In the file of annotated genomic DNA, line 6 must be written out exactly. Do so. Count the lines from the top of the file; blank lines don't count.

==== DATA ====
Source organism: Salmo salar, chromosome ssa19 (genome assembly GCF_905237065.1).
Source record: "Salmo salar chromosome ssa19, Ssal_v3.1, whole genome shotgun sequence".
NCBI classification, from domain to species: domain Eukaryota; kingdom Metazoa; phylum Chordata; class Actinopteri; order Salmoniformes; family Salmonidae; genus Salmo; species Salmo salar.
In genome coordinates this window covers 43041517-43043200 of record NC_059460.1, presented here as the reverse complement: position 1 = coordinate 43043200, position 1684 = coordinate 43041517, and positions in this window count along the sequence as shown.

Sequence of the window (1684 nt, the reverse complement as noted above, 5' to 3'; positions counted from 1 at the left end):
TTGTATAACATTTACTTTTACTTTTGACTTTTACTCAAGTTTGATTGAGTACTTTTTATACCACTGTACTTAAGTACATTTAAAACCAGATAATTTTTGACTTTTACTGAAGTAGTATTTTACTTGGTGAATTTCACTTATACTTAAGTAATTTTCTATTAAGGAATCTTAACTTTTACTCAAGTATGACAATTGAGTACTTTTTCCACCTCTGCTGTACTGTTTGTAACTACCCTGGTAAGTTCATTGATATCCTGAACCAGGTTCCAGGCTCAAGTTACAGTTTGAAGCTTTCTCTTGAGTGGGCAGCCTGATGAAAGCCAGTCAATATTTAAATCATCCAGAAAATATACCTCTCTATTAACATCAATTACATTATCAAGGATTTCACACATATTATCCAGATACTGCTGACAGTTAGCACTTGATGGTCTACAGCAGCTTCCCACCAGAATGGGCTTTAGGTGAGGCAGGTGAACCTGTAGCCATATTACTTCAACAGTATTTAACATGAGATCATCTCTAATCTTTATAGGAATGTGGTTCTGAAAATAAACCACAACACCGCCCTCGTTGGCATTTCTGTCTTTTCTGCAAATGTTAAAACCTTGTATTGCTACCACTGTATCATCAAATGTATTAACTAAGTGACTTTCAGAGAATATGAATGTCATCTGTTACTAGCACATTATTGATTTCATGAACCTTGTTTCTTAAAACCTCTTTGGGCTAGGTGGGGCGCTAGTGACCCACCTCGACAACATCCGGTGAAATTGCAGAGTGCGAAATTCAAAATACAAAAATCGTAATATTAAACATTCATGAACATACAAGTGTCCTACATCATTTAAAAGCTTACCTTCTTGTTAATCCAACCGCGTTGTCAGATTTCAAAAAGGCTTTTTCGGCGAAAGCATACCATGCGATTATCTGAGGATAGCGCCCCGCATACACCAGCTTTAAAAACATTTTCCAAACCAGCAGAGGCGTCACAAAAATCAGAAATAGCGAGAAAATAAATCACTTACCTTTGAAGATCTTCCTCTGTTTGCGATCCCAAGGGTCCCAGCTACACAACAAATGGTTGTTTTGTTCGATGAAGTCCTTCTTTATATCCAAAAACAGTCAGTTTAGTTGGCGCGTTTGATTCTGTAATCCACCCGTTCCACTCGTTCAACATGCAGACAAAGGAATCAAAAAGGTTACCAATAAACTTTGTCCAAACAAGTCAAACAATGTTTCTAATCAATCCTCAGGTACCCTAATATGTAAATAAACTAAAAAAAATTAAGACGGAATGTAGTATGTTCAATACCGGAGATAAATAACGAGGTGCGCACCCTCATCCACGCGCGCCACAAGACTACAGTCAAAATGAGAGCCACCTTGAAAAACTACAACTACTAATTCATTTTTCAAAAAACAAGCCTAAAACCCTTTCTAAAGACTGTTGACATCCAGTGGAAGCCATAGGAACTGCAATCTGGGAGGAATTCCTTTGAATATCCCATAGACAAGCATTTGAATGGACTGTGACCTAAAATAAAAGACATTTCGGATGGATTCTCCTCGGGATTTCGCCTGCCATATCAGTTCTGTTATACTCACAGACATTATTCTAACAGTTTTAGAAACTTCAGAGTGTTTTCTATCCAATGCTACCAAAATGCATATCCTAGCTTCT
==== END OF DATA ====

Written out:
TTGTATAACATTTACTTTTACTTTTGACTTTTACTCAAGTTTGATTGAGTACTTTTTATACCACTGTACTTAAGTACATTTAAAACCAGATAATTTTTGACTTTTACTGAAGTAGTATTTTACTTGGTGAATTTCACTTATACTTAAGTAATTTTCTATTAAGGAATCTTAACTTTTACTCAAGTATGACAATTGAGTACTTTTTCCACCTCTGCTGTACTGTTTGTAACTACCCTGGTAAGTTCATTGATATCCTGAACCAGGTTCCAGGCTCAAGTTACAGTTTGAAGCTTTCTCTTGAGTGGGCAGCCTGATGAAAGCCAGTCAATATTTAAATCATCCAGAAAATATACCTCTCTATTAACATCAATTACATTATCAAGGATTTCACACATATTATCCAGATACTGCTGACAGTTAGCACTTGATGGTCTACAGCAGCTTCCCACCAGAATGGGCTTTAGGTGAGGCAGGTGAACCTGTAGCCATATTACTTCAACAGTATTTAACATGAGATCATCTCTAATCTTTATAGGAATGTGGTTCTGAAAATAAACCACAACACCGCCCTCGTTGGCATTTCTGTCTTTTCTGCAAATGTTAAAACCTTGTATTGCTACCACTGTATCATCAAATGTATTAACTAAGTGACTTTCAGAGAATATGAATGTCATCTGTTACTAGCACATTATTGATTTCATGAACCTTGTTTCTTAAAACCTCTTTGGGCTAGGTGGGGCGCTAGTGACCCACCTCGACAACATCCGGTGAAATTGCAGAGTGCGAAATTCAAAATACAAAAATCGTAATATTAAACATTCATGAACATACAAGTGTCCTACATCATTTAAAAGCTTACCTTCTTGTTAATCCAACCGCGTTGTCAGATTTCAAAAAGGCTTTTTCGGCGAAAGCATACCATGCGATTATCTGAGGATAGCGCCCCGCATACACCAGCTTTAAAAACATTTTCCAAACCAGCAGAGGCGTCACAAAAATCAGAAATAGCGAGAAAATAAATCACTTACCTTTGAAGATCTTCCTCTGTTTGCGATCCCAAGGGTCCCAGCTACACAACAAATGGTTGTTTTGTTCGATGAAGTCCTTCTTTATATCCAAAAACAGTCAGTTTAGTTGGCGCGTTTGATTCTGTAATCCACCCGTTCCACTCGTTCAACATGCAGACAAAGGAATCAAAAAGGTTACCAATAAACTTTGTCCAAACAAGTCAAACAATGTTTCTAATCAATCCTCAGGTACCCTAATATGTAAATAAACTAAAAAAAATTAAGACGGAATGTAGTATGTTCAATACCGGAGATAAATAACGAGGTGCGCACCCTCATCCACGCGCGCCACAAGACTACAGTCAAAATGAGAGCCACCTTGAAAAACTACAACTACTAATTCATTTTTCAAAAAACAAGCCTAAAACCCTTTCTAAAGACTGTTGACATCCAGTGGAAGCCATAGGAACTGCAATCTGGGAGGAATTCCTTTGAATATCCCATAGACAAGCATTTGAATGGACTGTGACCTAAAATAAAAGACATTTCGGATGGATTCTCCTCGGGATTTCGCCTGCCATATCAGTTCTGTTATACTCACAGACATTATTCTAACAGTTTTAGAAACTTCAGAGTGTTTTCTATCCAATGCTACCAAAATGCATATCCTAGCTTCT